GREAT care will need to be taken by US law enforcement agencies in their searches for illegal aliens in factories and other places of work. Such searches , just ruled constitutionally valid by the US Supreme Court, are an effective way of finding people who have immigrated illegally into the United States.
But the questionings should always be conducted with respect for each individual, and without intimidation on the part of individual enforcement officials. There should be no hint of ethnic bigotry, either in the conduct of the individual raids or in the public attitudes toward them. Most of the aliens involved are Spanish surnamed, and Hispanic groups are gravely concerned that such searches, plus elements of an immigration bill now before Congress, may result in widespread discrimination by employers against Hispanic job seekers.
Yet even if the searches are carried out with the utmost propriety, they still provide only one part of the needed effort to get the US immigration problem under control. Two steps should be taken now:
- The House of Representatives should pass the Simpson-Mazzoli immigration reform bill this year, and this version should be reconciled with the one approved last year by the Senate.
- Congress should approve the Reagan administration plans to hire an additional 850 law enforcement officers to patrol US borders. Last fiscal year 1 million people were caught trying to enter the US illegally, but considerably more escaped detection, largely because there are too few officers to keep effective control of the nation's borders.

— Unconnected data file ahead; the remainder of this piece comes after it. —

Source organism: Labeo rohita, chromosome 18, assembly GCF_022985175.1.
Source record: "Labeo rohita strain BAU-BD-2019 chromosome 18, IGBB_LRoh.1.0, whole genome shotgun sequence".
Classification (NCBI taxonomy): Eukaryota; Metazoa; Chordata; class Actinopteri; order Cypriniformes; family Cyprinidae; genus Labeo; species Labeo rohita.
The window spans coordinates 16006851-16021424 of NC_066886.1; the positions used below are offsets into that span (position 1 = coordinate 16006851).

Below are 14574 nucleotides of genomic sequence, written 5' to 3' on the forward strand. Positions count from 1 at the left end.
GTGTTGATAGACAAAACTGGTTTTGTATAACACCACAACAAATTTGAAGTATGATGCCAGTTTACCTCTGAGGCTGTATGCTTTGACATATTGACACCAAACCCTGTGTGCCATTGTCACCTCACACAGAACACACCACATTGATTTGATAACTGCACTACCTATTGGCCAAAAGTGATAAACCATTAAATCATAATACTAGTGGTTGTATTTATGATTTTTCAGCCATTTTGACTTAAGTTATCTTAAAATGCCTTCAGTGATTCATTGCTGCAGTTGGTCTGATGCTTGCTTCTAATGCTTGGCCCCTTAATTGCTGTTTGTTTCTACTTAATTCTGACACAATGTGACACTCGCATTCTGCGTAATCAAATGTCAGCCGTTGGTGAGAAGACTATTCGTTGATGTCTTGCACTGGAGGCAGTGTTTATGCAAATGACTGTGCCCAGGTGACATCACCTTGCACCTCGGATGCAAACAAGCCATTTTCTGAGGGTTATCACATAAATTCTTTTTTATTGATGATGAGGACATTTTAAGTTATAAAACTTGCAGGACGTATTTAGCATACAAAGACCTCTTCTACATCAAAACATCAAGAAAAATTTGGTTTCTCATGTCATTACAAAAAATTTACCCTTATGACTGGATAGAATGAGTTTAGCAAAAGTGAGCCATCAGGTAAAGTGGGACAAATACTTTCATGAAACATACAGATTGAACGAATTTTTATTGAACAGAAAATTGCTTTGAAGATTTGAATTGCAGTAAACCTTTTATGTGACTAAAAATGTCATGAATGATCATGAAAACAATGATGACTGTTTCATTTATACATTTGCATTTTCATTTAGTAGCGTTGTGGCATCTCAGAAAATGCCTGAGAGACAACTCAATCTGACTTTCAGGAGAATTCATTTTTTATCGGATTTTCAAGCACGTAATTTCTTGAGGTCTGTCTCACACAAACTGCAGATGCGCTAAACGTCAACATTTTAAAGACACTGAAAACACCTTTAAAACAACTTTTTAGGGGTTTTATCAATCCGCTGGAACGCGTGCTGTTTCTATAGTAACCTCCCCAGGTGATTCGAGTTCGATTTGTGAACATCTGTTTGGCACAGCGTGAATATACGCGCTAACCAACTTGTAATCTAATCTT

The first priority is to develop a national policy toward the immigration of today and tomorrow - and that of recent years, much of which was illegal. That is what the Simpson-Mazzoli measure is intended to do. It would provide amnesty for hundreds of thousands of illegal immigrants already in the United States, and undertake to prevent future widespread illegal immigration.
The key to this latter aim is its provision to penalize employers who knowingly hire illegal aliens, as some are widely believed to do for economic reasons. It is this aspect of the measure which draws vigorous opposition from Hispanic groups: They fear employers would react by not hiring Hispanic workers, legal or illegal.
The concern is understandable. Yet it need not be realized, if there is a measured hiring response by businesses, plus rigorous monitoring of employer hiring practices by government at all levels, and by civil liberties groups.
The bill should be passed by Congress and signed into law by the President.